Travelling between frontlines to get TB medicines for patients

Travelling between frontlines to get TB medicines for patients

Personal experience of a TB and DR TB nurse from Woldia, during the 2021/22 Northern Ethiopia War. 

Thank you for inviting me to share my story, my name is Mitku Mekonen, currently I am working at Woldia Hospital as TB and HIV coordinator and focal person of the TIC (Treatment Initiation Center of Drug Resistant TB). I am a BSC Nurse by training and I am on the care service for the last 20 years at different level and I am on the current position since 2018. I am married and blessed with three beautiful children. Before the erupt of the conflict, we had decent professional and family life in Woldia.

In the rainy season of 2021, the war intensified between the government forces and Tigray rebel group around Mekelle, Maichew, Alamata, kobo and then descended down to Woldia. Woldia is a very strategic town in Northeast Ethiopia and confluence point of Addis Ababa, Dessie, Mekelle, Gondar, Bahirdar and Afar-Djibouti junctions. The propaganda machines on both sides continuously broadcasted confusing headlines and breaking news about the military confrontation and who controlled what.

In early August 2021, Woldia was surrounded and heavy artilleries have been heard from a closer distance, most of our hospital staffs left Woldia due to fear of scrutiny as they too belong to one of the ethnic groups which may be favored or disfavored by the militants. You never know whom you may meet and what he has in mind, your life may fail in the mercy of unpredictable person/group. When the fighting intensified around the town, I made a decision and send my family to Addis Abeba before the blockade and I decided to remain behind to protect our house from looting (a lifetime investment), as rumors were circulated well ahead about the militants, they used to break locked houses as they consider them member of the local administration or supporters of the ruling party.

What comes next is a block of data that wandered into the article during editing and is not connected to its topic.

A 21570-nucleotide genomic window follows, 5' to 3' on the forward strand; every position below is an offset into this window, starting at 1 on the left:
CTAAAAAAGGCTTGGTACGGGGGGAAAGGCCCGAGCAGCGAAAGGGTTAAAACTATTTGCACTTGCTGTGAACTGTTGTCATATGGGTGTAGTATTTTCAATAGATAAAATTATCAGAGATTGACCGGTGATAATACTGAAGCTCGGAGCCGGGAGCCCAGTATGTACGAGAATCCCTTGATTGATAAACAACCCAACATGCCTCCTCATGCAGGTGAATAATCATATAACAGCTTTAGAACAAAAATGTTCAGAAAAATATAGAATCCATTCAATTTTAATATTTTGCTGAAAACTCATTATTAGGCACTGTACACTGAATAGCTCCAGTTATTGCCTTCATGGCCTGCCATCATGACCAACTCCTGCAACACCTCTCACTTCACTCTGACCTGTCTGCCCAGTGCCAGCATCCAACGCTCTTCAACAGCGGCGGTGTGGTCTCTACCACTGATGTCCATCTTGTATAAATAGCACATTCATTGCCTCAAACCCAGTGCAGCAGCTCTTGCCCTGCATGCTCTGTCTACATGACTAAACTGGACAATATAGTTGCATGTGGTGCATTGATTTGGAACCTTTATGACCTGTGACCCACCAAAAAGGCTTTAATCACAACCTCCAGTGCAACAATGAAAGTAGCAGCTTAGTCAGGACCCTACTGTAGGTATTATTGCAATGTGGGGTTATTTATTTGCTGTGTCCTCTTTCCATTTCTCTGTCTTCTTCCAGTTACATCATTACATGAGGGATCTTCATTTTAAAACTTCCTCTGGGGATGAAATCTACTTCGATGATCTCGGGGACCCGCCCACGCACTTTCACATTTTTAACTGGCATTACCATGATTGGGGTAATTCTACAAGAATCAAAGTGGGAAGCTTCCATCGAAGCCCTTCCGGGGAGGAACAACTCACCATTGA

I try to provide the full dose of TB medicines to each patient residing around before the chaos, I made repeated phone calls to each TB patients being treated in the TB clinic of the hospital before the connection and power blackout. The TB kit was very helpful for easy distribution of medicines to each patient in such situation.  After the government forces evacuated from Woldia and entrance of the militants in mid-August 2021, unimaginable looting, lawlessness and destruction of health facilities, public institutions followed. The militants used our hospital as a camp site for a brief period but they left it for resumption of emergency services following the request of the peace committee led by our father Abune Ermias.  Coincidentally I meet Dr. Ayele, one of the selfless seniors of the hospital who himself saved many laboring mothers without proper equipment and tools.  We have discussed to start emergency services, then with the help of our fathers, we have mobilized professionals remained in town like us and opened the hospital in a week time.